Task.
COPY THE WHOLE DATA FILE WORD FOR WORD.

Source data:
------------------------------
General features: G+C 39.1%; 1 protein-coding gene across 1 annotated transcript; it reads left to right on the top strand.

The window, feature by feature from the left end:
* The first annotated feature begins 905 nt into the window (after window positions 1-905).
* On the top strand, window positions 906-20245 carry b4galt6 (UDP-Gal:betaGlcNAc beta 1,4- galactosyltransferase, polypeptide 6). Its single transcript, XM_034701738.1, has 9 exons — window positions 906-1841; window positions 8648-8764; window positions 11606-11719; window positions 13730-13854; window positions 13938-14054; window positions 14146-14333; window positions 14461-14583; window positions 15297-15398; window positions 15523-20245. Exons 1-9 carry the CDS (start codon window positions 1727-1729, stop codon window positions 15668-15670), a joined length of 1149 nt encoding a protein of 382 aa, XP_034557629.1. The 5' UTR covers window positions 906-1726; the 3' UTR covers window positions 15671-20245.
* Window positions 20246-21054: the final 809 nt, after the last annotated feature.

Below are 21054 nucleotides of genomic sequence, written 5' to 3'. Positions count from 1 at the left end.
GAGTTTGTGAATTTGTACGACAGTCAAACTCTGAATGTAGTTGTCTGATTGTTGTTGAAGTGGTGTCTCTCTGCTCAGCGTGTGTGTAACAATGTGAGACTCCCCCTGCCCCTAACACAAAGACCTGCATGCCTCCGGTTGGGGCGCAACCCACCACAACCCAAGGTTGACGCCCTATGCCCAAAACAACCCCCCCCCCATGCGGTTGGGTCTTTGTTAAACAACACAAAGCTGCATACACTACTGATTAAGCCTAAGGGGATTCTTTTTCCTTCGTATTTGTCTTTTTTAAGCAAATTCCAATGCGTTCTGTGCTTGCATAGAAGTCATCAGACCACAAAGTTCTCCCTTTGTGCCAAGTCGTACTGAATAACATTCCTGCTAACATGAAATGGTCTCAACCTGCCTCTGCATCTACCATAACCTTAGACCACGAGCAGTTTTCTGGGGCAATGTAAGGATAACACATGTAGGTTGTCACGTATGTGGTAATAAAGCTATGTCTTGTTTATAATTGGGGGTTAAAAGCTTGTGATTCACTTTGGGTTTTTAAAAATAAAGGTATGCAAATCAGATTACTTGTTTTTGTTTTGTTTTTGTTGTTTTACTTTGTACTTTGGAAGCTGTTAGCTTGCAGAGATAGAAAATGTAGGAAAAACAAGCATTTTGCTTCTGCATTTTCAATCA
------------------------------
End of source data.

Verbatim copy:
General features: G+C 39.1%; 1 protein-coding gene across 1 annotated transcript; it reads left to right on the top strand.

The window, feature by feature from the left end:
* The first annotated feature begins 905 nt into the window (after window positions 1-905).
* On the top strand, window positions 906-20245 carry b4galt6 (UDP-Gal:betaGlcNAc beta 1,4- galactosyltransferase, polypeptide 6). Its single transcript, XM_034701738.1, has 9 exons — window positions 906-1841; window positions 8648-8764; window positions 11606-11719; window positions 13730-13854; window positions 13938-14054; window positions 14146-14333; window positions 14461-14583; window positions 15297-15398; window positions 15523-20245. Exons 1-9 carry the CDS (start codon window positions 1727-1729, stop codon window positions 15668-15670), a joined length of 1149 nt encoding a protein of 382 aa, XP_034557629.1. The 5' UTR covers window positions 906-1726; the 3' UTR covers window positions 15671-20245.
* Window positions 20246-21054: the final 809 nt, after the last annotated feature.

Below are 21054 nucleotides of genomic sequence, written 5' to 3'. Positions count from 1 at the left end.
GAGTTTGTGAATTTGTACGACAGTCAAACTCTGAATGTAGTTGTCTGATTGTTGTTGAAGTGGTGTCTCTCTGCTCAGCGTGTGTGTAACAATGTGAGACTCCCCCTGCCCCTAACACAAAGACCTGCATGCCTCCGGTTGGGGCGCAACCCACCACAACCCAAGGTTGACGCCCTATGCCCAAAACAACCCCCCCCCCATGCGGTTGGGTCTTTGTTAAACAACACAAAGCTGCATACACTACTGATTAAGCCTAAGGGGATTCTTTTTCCTTCGTATTTGTCTTTTTTAAGCAAATTCCAATGCGTTCTGTGCTTGCATAGAAGTCATCAGACCACAAAGTTCTCCCTTTGTGCCAAGTCGTACTGAATAACATTCCTGCTAACATGAAATGGTCTCAACCTGCCTCTGCATCTACCATAACCTTAGACCACGAGCAGTTTTCTGGGGCAATGTAAGGATAACACATGTAGGTTGTCACGTATGTGGTAATAAAGCTATGTCTTGTTTATAATTGGGGGTTAAAAGCTTGTGATTCACTTTGGGTTTTTAAAAATAAAGGTATGCAAATCAGATTACTTGTTTTTGTTTTGTTTTTGTTGTTTTACTTTGTACTTTGGAAGCTGTTAGCTTGCAGAGATAGAAAATGTAGGAAAAACAAGCATTTTGCTTCTGCATTTTCAATCA